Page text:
Iain Whyte: Council repair backlog needs radical action

Edinburgh will pay a high price '“ £153m '“ for decades of neglect, writes Tory group leader Iain Whyte.
Trinity Academy is just one of the schools in need of repairs. Picture: Scott LoudenTrinity Academy is just one of the schools in need of repairs. Picture: Scott Louden
Trinity Academy is just one of the schools in need of repairs. Picture: Scott Louden

A report to the council’s finance committee has confirmed what we had been hearing in private briefings for some time. The council’s buildings have a huge maintenance backlog: £180 million.

Even if we can replace some buildings with new ones, as is the intention with some schools, we still need to find an extra £153m from budgets that are already stretched. Replacing schools doesn’t come cheap or save you money in the future.

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The new buildings that Labour and the SNP are so keen to champion have increased the size of the council estate, putting up running costs and future maintenance bills. So much for being more efficient. The state of council buildings is probably no surprise to Evening News readers who may well have noticed the deterioration of those they regularly visit. But not all problems can be seen with many buildings needing expensive, invisible work like rewiring and mechanical plant replacement, including at Blackhall Primary school in my ward. It is well known that the council doesn’t repair things. Look at our roads, pavements and street lighting, for example, which had a combined backlog of £150m as long ago as 2012. We haven’t been investing enough to reduce that and the costs of the work will have risen too. The political approach of leaving things to rot in favour of spending on a headline project or a shiny new purchase has been endemic for successive administrations. The most shocking statement in the council officers’ report is that “investment in maintenance for the council’s operational estate has been steadily decreasing over the last 15 to 20 years. This lack of investment is now manifesting itself in failures of buildings.”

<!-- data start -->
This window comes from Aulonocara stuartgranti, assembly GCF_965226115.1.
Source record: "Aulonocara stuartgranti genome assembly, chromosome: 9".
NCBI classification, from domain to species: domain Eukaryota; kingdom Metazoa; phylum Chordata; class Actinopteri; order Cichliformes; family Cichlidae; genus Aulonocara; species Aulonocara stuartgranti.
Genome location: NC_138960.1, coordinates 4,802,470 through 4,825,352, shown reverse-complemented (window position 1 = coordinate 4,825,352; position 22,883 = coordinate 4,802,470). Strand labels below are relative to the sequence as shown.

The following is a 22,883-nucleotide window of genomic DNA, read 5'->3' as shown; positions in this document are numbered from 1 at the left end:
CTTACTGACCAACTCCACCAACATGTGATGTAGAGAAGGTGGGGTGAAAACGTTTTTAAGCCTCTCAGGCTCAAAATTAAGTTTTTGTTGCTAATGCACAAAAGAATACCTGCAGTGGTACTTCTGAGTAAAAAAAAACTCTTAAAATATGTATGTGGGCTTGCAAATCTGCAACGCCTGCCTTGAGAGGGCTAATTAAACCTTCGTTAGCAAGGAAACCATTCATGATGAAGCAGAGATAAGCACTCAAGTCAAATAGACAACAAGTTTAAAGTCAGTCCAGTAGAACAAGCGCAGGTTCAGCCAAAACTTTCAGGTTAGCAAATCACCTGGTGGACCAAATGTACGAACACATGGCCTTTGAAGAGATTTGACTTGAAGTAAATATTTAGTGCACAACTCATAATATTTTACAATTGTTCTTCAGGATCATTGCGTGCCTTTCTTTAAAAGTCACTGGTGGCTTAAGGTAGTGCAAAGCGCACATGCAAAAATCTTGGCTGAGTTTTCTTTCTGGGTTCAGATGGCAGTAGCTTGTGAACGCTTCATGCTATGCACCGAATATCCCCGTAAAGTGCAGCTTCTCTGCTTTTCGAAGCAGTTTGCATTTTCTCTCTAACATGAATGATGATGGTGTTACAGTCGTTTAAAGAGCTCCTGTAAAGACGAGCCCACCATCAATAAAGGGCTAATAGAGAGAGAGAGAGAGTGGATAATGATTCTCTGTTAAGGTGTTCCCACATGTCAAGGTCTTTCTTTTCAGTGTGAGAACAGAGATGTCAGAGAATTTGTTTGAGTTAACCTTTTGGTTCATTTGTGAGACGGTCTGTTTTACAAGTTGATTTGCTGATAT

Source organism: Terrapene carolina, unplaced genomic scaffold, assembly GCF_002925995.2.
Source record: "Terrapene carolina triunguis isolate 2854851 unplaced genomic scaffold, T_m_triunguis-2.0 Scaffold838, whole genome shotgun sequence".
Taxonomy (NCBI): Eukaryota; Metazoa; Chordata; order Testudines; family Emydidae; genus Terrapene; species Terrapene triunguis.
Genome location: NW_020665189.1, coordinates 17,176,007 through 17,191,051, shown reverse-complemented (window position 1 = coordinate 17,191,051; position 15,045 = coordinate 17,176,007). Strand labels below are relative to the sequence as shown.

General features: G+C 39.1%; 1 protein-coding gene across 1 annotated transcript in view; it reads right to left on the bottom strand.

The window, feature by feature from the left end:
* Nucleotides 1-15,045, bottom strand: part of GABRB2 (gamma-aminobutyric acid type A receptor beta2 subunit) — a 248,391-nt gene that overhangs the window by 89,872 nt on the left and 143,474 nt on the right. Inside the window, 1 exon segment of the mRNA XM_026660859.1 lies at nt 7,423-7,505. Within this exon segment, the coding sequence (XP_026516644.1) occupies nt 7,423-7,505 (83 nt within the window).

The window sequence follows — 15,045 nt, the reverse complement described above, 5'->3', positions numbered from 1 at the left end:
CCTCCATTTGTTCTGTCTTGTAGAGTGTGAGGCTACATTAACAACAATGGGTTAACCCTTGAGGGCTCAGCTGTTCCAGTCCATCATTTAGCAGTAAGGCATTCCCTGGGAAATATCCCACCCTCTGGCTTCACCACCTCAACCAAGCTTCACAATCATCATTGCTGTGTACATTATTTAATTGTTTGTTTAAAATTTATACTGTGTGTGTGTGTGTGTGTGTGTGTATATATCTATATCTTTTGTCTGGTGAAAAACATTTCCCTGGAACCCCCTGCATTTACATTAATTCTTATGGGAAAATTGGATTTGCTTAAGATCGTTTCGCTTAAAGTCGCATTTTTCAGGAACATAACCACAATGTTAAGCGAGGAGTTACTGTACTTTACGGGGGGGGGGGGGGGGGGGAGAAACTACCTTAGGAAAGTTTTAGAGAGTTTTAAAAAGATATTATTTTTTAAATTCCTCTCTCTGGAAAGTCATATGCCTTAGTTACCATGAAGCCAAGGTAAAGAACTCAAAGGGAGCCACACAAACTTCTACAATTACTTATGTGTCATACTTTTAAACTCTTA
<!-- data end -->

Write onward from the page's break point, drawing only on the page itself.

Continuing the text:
Older readers will remember an even earlier and more obvious example of this culture from the 1990s when the council diverted funding from roads maintenance to its headline-making “Greenways”. It doesn’t matter whether you loved them or loathed them in transport terms, the result of the lack of a proper financial strategy was a bigger backlog of repairs and Greenways with no new funds to maintain them going forward. So, the blame is clear with Labour in power for all bar five of the last 20 years and their current coalition lead partner, the SNP, in power for the last 11. Some of these problems have been mitigated in a few school buildings that were built under the PFI/PPP method as the maintenance comes with the contract. But it is not a panacea as it can be expensive. The SNP Scottish Government say they are against such schemes although they do something similar under a different name, the Scottish Futures Trust. Surely, this can’t be the only way to plan to maintain public assets?

As a councillor, I have supported better preventive maintenance and attempts to reduce maintenance backlogs. As a Conservative group, we wanted to fix the roof while the sun shone. Regrettably, because of the short-term approach of others, we now find it is raining hard and the roof has holes. The council’s available funding has reduced as demographic changes rightly prioritise spending on issues like social care. What has become clear is that a radical approach is now needed – sell the buildings we don’t need and find more efficient ways to use the ones we must keep. We might even need a moratorium on building new projects until we can maintain what we already own in a fit state.